Yesterday morning, the Senate passed the Ensign-Cantwell clean energy package (S.Amdt 4419) by a vote of 88-8. The package is attached to Sen. Chris Dodd’s (D-Conn.) Foreclosure Prevention Act (S. Amdt 4387 to H.R. 3221), which was approved 84-12.
The future of the energy package now depends on whether the House is willing to consider it a “stimulus” that merits deficit spending.
The eight senators in opposition were Sens. Alexander (R-Tenn.), Bunning (R-Ky.), Byrd (D-W.Va.), Carper (D-Del.), Dodd (D-Conn.), Kyl (R-Ariz.), Sessions (R-Ala.), and Voinovich (R-Ohio). Alexander and Kyl’s alternate version of the package (S. Amdt 4429), which would have extended credits by another year and lowered the wind production credit, died by a 15-79 vote. Dodd had vigorously argued that the renewable tax package was not germane to his housing bill.
Not voting were the three presidential candidates and Sen. Liddy Dole (R-S.C.).
The Senate is meeting this afternoon to resume consideration of Sen. Chris Dodd’s (D-Conn.) Foreclosure Prevention Act (S. Amdt 4387 to H.R. 3221).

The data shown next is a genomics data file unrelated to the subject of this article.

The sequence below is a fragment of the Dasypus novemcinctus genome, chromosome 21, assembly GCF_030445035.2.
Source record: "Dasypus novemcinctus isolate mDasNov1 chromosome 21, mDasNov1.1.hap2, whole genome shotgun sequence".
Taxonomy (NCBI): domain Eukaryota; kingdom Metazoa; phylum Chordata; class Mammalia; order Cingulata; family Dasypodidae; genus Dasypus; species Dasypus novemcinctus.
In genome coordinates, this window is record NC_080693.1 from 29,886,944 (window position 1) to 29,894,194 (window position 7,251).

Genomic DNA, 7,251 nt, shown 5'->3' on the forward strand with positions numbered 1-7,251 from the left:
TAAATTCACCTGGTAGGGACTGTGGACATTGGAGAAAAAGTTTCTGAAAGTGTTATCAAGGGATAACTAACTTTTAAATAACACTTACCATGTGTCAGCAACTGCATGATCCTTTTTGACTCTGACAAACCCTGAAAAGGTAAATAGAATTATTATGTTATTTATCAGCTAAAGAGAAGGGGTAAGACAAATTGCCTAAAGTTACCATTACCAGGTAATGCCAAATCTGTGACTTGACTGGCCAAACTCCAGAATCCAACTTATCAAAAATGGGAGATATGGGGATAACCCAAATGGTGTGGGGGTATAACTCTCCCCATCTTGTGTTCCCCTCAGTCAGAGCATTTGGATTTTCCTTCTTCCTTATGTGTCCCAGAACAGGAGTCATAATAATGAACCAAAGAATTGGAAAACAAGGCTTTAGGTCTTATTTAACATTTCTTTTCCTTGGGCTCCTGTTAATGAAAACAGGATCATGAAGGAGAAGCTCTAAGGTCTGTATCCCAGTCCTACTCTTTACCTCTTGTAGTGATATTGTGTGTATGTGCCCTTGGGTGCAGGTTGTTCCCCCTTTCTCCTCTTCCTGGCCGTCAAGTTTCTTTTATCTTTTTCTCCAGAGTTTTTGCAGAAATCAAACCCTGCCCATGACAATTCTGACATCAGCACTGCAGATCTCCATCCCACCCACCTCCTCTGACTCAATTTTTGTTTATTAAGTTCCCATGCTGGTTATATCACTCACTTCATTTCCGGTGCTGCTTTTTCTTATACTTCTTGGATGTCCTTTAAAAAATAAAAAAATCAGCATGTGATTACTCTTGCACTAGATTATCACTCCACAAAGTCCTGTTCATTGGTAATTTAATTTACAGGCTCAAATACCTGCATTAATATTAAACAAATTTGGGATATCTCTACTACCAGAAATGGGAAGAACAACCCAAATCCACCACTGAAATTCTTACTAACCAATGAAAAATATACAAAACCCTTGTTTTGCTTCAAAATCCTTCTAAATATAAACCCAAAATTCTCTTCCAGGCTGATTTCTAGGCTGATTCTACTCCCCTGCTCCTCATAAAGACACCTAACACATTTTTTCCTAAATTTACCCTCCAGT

On the docket for consideration today is the Ensign-Cantwell amendment (S.Amdt 4419), the latest attempt by Congress to continue renewable and energy efficiency tax incentives due to expire this year. The details of the package offered by Sen. John Ensign (R-Nev.) and Maria Cantwell (D-Wash.) were first reported by Hill Heat last week.
Also up for consideration is Sen. Lamar Alexander’s (R-Tenn.) and Jon Kyl’s (R-Ariz.) second-degree amendment (S. Amdt 4429), which would extend the tax credits from 2009 to 2011 and tweak the marine energy and trash combustion credits.
CQ reported that Sen. Dodd exploded on the floor last week in opposition to efforts to include extensions of the clean energy tax credits, saying “This is a housing bill! This isn’t a Christmas tree! It’s a housing bill! I’m going to oppose every one of these [unrelated amendments] from here on out.”
Dodd did not note the irony that the housing package is being considered as a completely unrelated replacement substitute to the House’s Renewable Energy and Energy Conservation Tax Act (H.R. 3221), which would have rolled back tax breaks for oil companies in order to pay for the renewable tax incentives (and has been blocked repeatedly in the Senate, most recently in February). The Ensign-Cantwell amendment does not provide any funding mechanism for the tax credit continuation, and would violate pay-go rules. The Alexander-Kyl amendment would exacerbate the funding problem.